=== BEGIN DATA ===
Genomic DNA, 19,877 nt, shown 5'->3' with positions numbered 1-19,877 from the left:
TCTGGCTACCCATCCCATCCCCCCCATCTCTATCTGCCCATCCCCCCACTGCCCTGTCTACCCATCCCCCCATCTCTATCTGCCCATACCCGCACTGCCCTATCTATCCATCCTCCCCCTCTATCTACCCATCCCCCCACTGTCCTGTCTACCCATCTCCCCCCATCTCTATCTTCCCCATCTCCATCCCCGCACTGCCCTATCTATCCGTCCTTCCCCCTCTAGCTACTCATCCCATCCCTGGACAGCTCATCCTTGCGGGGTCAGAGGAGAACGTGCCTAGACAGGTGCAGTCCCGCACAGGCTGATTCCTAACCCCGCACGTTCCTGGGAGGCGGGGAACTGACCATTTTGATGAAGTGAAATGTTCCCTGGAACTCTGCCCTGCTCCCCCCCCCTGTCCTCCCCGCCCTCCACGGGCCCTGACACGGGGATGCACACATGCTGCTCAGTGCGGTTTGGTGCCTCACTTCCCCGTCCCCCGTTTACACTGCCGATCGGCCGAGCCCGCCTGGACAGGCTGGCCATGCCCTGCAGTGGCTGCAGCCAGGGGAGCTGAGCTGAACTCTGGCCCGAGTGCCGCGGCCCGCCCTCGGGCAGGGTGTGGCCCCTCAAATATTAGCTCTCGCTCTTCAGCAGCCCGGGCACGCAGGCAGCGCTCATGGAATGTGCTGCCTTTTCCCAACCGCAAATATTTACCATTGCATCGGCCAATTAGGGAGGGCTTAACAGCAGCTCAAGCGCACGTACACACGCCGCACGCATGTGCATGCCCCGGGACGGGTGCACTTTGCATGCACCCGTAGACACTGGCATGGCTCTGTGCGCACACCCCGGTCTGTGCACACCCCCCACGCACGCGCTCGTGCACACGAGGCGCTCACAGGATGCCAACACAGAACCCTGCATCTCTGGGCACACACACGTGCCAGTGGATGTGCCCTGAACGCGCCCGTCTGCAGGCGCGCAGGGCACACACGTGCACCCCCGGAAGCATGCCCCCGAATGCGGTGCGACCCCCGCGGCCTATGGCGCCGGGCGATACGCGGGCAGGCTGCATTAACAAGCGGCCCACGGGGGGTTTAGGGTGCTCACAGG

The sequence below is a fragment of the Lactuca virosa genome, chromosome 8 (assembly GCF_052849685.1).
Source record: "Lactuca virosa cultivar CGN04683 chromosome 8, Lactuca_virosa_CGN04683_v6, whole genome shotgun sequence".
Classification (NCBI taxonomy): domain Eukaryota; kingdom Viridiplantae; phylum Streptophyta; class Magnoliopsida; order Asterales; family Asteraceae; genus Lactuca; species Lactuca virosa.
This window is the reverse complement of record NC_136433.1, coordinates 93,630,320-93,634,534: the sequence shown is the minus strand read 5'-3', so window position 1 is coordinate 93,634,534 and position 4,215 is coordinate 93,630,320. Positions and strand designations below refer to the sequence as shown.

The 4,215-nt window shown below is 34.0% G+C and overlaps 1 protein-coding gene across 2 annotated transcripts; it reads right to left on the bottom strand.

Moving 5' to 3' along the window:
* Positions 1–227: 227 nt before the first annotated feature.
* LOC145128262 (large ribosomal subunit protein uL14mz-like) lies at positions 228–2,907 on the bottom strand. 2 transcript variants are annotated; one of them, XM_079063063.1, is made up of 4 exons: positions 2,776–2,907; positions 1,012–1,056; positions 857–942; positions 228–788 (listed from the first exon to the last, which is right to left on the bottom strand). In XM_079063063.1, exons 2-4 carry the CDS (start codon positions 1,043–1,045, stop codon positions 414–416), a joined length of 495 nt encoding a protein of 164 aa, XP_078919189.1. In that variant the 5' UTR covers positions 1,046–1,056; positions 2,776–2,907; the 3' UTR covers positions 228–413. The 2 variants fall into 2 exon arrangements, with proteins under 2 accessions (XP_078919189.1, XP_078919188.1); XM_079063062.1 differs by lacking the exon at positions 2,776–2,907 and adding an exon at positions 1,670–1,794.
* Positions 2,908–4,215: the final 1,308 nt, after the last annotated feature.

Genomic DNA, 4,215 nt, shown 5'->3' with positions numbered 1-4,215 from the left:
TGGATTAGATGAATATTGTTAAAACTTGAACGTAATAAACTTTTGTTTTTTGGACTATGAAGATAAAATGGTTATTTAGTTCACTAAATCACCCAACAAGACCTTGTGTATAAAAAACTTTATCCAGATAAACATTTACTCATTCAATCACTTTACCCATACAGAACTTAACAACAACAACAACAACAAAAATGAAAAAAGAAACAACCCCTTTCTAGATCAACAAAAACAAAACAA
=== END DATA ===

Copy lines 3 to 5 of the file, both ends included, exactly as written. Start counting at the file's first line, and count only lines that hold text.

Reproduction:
The sequence below is a fragment of the Lactuca virosa genome, chromosome 8 (assembly GCF_052849685.1).
Source record: "Lactuca virosa cultivar CGN04683 chromosome 8, Lactuca_virosa_CGN04683_v6, whole genome shotgun sequence".
Classification (NCBI taxonomy): domain Eukaryota; kingdom Viridiplantae; phylum Streptophyta; class Magnoliopsida; order Asterales; family Asteraceae; genus Lactuca; species Lactuca virosa.